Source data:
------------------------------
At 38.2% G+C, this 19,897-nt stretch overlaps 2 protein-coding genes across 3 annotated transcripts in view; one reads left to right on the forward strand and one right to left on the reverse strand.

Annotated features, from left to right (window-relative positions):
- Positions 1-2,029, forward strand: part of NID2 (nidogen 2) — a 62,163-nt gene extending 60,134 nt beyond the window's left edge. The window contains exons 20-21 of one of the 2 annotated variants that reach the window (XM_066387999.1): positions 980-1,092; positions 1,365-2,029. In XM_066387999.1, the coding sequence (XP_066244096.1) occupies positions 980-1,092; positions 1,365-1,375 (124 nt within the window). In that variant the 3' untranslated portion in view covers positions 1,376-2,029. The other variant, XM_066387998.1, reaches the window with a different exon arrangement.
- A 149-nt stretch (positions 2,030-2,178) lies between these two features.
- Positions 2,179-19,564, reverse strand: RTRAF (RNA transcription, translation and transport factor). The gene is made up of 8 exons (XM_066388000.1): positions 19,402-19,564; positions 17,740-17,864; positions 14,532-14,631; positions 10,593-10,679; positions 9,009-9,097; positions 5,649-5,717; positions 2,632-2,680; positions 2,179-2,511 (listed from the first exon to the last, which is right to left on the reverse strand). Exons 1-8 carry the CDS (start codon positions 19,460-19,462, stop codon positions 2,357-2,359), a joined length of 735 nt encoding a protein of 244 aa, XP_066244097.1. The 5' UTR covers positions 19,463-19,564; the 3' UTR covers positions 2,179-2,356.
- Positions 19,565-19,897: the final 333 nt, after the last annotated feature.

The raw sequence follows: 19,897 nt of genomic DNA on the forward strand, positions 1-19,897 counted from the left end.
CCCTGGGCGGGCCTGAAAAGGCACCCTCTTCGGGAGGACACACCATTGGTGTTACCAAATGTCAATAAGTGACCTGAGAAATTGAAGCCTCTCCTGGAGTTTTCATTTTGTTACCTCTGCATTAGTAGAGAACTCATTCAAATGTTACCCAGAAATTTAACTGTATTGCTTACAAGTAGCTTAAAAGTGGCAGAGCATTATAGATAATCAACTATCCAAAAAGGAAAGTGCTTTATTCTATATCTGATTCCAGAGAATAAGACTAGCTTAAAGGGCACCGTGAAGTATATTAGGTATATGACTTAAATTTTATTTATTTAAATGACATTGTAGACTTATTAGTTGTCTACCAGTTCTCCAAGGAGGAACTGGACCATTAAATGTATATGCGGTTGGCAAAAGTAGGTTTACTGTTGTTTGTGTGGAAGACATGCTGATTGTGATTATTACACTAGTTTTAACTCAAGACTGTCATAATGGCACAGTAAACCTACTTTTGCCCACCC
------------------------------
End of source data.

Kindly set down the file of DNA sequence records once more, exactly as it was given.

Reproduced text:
At 38.2% G+C, this 19,897-nt stretch overlaps 2 protein-coding genes across 3 annotated transcripts in view; one reads left to right on the forward strand and one right to left on the reverse strand.

Annotated features, from left to right (window-relative positions):
- Positions 1-2,029, forward strand: part of NID2 (nidogen 2) — a 62,163-nt gene extending 60,134 nt beyond the window's left edge. The window contains exons 20-21 of one of the 2 annotated variants that reach the window (XM_066387999.1): positions 980-1,092; positions 1,365-2,029. In XM_066387999.1, the coding sequence (XP_066244096.1) occupies positions 980-1,092; positions 1,365-1,375 (124 nt within the window). In that variant the 3' untranslated portion in view covers positions 1,376-2,029. The other variant, XM_066387998.1, reaches the window with a different exon arrangement.
- A 149-nt stretch (positions 2,030-2,178) lies between these two features.
- Positions 2,179-19,564, reverse strand: RTRAF (RNA transcription, translation and transport factor). The gene is made up of 8 exons (XM_066388000.1): positions 19,402-19,564; positions 17,740-17,864; positions 14,532-14,631; positions 10,593-10,679; positions 9,009-9,097; positions 5,649-5,717; positions 2,632-2,680; positions 2,179-2,511 (listed from the first exon to the last, which is right to left on the reverse strand). Exons 1-8 carry the CDS (start codon positions 19,460-19,462, stop codon positions 2,357-2,359), a joined length of 735 nt encoding a protein of 244 aa, XP_066244097.1. The 5' UTR covers positions 19,463-19,564; the 3' UTR covers positions 2,179-2,356.
- Positions 19,565-19,897: the final 333 nt, after the last annotated feature.

The raw sequence follows: 19,897 nt of genomic DNA on the forward strand, positions 1-19,897 counted from the left end.
CCCTGGGCGGGCCTGAAAAGGCACCCTCTTCGGGAGGACACACCATTGGTGTTACCAAATGTCAATAAGTGACCTGAGAAATTGAAGCCTCTCCTGGAGTTTTCATTTTGTTACCTCTGCATTAGTAGAGAACTCATTCAAATGTTACCCAGAAATTTAACTGTATTGCTTACAAGTAGCTTAAAAGTGGCAGAGCATTATAGATAATCAACTATCCAAAAAGGAAAGTGCTTTATTCTATATCTGATTCCAGAGAATAAGACTAGCTTAAAGGGCACCGTGAAGTATATTAGGTATATGACTTAAATTTTATTTATTTAAATGACATTGTAGACTTATTAGTTGTCTACCAGTTCTCCAAGGAGGAACTGGACCATTAAATGTATATGCGGTTGGCAAAAGTAGGTTTACTGTTGTTTGTGTGGAAGACATGCTGATTGTGATTATTACACTAGTTTTAACTCAAGACTGTCATAATGGCACAGTAAACCTACTTTTGCCCACCC